As it relates to education, what’s the first thing that State officials say about national policymakers? …or the Local ISDs about the State officials? …or the campus about central office administrators? …or the teachers about campus administration? The cyclical nature of this question permeates all levels and highlights one common denominator:
they just don’t get it.
We’ve all utter those words numerous times about those above us or those in power. It should be noted however that this is not some rhetoric or rant about the ‘powers that be’; it’s easy to blame others. Instead, I challenge you to ask yourself the same question I asked myself a week ago: “what am I pretending to miss?”
What’s the first thing my learners would say? ….about my instructional or curriculum choices? or…about my class content? Do they see value and importance in everything that we do? Or do they just absorb the information presented because I am goofy and relational? What would my learners say!?!? My fear of similar responses quickly humbled me to understand that the same cyclical nature of generational differences most likely lurks in my classroom as well.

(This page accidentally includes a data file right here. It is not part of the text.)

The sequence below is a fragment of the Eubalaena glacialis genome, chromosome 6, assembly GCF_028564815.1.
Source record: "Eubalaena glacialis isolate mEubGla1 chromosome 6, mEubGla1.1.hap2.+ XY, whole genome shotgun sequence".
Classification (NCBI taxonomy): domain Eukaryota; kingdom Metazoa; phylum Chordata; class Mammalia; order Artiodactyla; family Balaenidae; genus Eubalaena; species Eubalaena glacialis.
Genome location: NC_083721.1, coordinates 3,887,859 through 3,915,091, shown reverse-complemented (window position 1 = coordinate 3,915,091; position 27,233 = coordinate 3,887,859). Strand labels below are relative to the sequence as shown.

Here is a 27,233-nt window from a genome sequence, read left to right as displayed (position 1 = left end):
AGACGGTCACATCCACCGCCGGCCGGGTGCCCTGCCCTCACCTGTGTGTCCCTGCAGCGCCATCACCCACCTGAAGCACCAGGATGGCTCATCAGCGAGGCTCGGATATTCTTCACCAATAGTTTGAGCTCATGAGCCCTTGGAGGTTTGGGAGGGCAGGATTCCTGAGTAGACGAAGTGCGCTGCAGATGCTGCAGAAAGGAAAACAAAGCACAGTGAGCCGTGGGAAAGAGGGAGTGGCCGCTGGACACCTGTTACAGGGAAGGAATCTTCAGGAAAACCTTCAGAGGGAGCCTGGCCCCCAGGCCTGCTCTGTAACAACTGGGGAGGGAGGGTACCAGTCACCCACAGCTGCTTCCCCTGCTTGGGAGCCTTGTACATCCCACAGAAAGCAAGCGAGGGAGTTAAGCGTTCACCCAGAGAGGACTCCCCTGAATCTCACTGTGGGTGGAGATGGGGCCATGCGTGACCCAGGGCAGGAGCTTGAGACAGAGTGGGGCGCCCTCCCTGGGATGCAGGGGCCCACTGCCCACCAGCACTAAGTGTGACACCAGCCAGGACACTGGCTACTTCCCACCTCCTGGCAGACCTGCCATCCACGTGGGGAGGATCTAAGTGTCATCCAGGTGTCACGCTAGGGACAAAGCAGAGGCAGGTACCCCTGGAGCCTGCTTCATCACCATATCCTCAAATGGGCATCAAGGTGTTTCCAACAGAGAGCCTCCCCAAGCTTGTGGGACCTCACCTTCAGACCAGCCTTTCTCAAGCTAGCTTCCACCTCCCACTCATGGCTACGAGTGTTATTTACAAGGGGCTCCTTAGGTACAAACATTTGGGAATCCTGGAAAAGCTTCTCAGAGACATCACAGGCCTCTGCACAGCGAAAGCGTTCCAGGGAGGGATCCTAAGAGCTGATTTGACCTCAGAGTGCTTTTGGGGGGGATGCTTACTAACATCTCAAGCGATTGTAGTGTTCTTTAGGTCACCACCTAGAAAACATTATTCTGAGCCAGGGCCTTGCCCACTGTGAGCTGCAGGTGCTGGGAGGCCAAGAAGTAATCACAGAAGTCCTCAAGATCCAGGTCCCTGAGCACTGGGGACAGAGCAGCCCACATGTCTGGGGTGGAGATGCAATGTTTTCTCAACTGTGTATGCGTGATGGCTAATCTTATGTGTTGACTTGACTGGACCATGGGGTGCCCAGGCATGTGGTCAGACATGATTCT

With the help of our Academy Council, a group of student leaders at my high school, I have immediately started implementing another layer of authentic voice and choice for my learners. My learners have always had the freedom to choose their product and/or creatively demonstrate mastery from a list of learning targets, but they haven’t had a lot of autonomy over the content. However, last week, that changed. Although I am guided by district and campus expectations, I wanted to extend as much content influence as “teacherly” possible to my learners. I posted a rough draft of my next learning experience online and met with interested learners during lunch and/or via Twitter. I asked them to think about the following questions before the meeting:
- Do you see how you can demonstrate your passions through this experience?
- Do you believe this experience will help prepare you for your future?
When the answer was “no”, honest and open discussion with my learners got us to the next step in the development process. The conversations had were mind-blowing. The renewed investment in the learning process was tangible. I am eager to compare their learning outcomes once we finish this learning experience to those previously.
- We need to strategically empower our students, so that it’s less of I and they, and more of we.
- I want other educators to invite students to learning design meetings. We shouldn’t be planning for them, we should be planning with them.
- Students should be professional development partners. They know more about how they learn than we do.
- Learners should feel in control of their learning.